The Mexican government constantly hectors the American people about how we should treat its illegal migrants. President Vicente Fox, Foreign Secretary Ernesto Derbez, and Mexican consuls in the United States insist that Americans should be grateful for the hundreds of thousands of surplus Mexicans who break across our border each year. Without them, these leaders explain, the American economy would grind to a halt (never mind that Mexico’s management of its own affairs would seem to undercut the officials’ economic expertise). Therefore, as a token of appreciation for keeping us afloat, say the Mexican apologists, we must grant amnesty to the law-breakers and reward them for illegal entry with a host of rights.

Fine. If Mexico wants to dictate our immigration policy to us, let’s follow their example to the letter. That example is particularly relevant on this further day of protests demanding amnesty for illegals. Among the demonstrators in at least 60 cities nationwide will undoubtedly be thousands of border lawbreakers. What would Mexico do? The answer is easy: deport them on the spot. In 2002, a dozen American college students, in Mexico legally, participated peacefully in an environmental protest against a planned airport outside of Mexico City. They swiftly found themselves deported as law-breakers for interfering in Mexico’s internal affairs.

If Mexico was willing to strip these students of their duly-obtained travel visas, imagine what it would have done had the students broken into the country surreptitiously—not just summary deportation but undoubtedly howls of complaint to the U.S. government for winking at this double violation of Mexican sovereignty. Open borders propagandists in the U.S. constantly present deportation as a patent act of cruelty that no right-thinking person would tolerate. Yet Mexico has no qualms about deporting not just illegals but legal immigrants as well whom it deems fractious.

If participation in an environmental protest constitutes unlawful interference in Mexico’s internal affairs, how much more intrusive would it deem mass demonstrations to legalize immigration law-breakers? No issue is more central to a country’s sovereignty than immigration policy. Yet we won’t be seeing any statements by Mexican diplomats today urging its citizens in the U.S. to refrain from efforts to influence American laws.

It is particularly delicious to imagine what would happen if American students in Mexico ran the American flag up a flag pole over an upside down Mexican flag, as students in a Southern California high school did last month. An international crisis! Each participant would be promptly ejected and possibly the American ambassador as well. When President Ernesto Zedillo tried to revise Mexican textbooks in the 1990s to be more favorable toward U.S. foreign policy, Mexico’s pundits denounced him as a traitor. Yet Mexican consuls in the U.S. work mightily to disseminate Mexican textbooks in U.S. schools and they have raised not a peep of remonstrance against Mexican protesters carrying signs such as THIS IS STOLEN LAND and WE DIDN’T CROSS THE BORDER, THE BORDER CROSSED US during the mass demonstrations last month.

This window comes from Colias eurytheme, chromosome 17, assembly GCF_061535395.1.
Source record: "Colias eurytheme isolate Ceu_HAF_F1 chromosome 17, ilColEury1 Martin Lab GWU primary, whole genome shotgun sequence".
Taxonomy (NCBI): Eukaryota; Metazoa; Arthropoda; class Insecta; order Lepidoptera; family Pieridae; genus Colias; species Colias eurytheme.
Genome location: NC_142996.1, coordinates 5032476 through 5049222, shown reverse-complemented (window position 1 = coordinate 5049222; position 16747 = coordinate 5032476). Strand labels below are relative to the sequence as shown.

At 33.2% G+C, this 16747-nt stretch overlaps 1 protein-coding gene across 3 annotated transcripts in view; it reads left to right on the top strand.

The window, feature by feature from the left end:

Efforts to portray the student protesters in particular as modern day civil rights crusaders are laughable. Far from representing a sacrifice, cutting school is something of a tradition among Hispanics in the U.S., who have a high school dropout rate of just under 50 percent. Taxpayers must pay for the schooling of illegal aliens and their children, yet local schools get stiffed on their per-pupil payments from their state governments because truancy rates are so high. Immigration protests just drive the base truancy rate up higher. In December 2003, the school district in Santa Ana, California, the most Spanish-speaking large city in the country, promised to raffle off a color TV set to students who came to school on the day of a statewide protest against the repeal of a California law granting drivers licenses to illegal aliens. The streets won out over the free TV, and the district lost thousands of dollars in state funds.

Then there’s the question of whom we should favor in our immigration policy. Accept only the economic cream of other countries. Mexico’s immigration law grants preferences to scientists and other professionals likely to contribute to “national progress.” Peasants with third-grade educations aren’t high on their wish list; in fact they do everything they can to keep them out. Local observers have often alleged Mexico’s brutal treatment of impoverished Central Americans crossing its borders. Yet according to Mexican officials, millions of uneducated, unskilled campesinos are just what the American economy needs.

You have to admire the Mexican elites. They have a clear-sighted understanding of their country’s national interest—which lies above all in getting as many Mexican citizens as possible into the U.S. for their billions of dollars in remittances—and they’re unapologetic about pursuing it. Mass demonstrations that include illegal residents demanding that Mexico override its laws to accommodate them wouldn’t cow those elites for an instant. Too bad American officials can’t summon the same commitment to the wishes of the American people, who overwhelmingly oppose the rewarding of law breaking. The U.S. government isn’t about to deport the thousands of illegals who will be exploiting the American right to protest today, but it should at least not be swayed by their mass show of force.


City Journal is a publication of the Manhattan Institute for Policy Research (MI), a leading free-market think tank. Are you interested in supporting the magazine? As a 501(c)(3) nonprofit, donations in support of MI and City Journal are fully tax-deductible as provided by law (EIN #13-2912529).

Further Reading

Up Next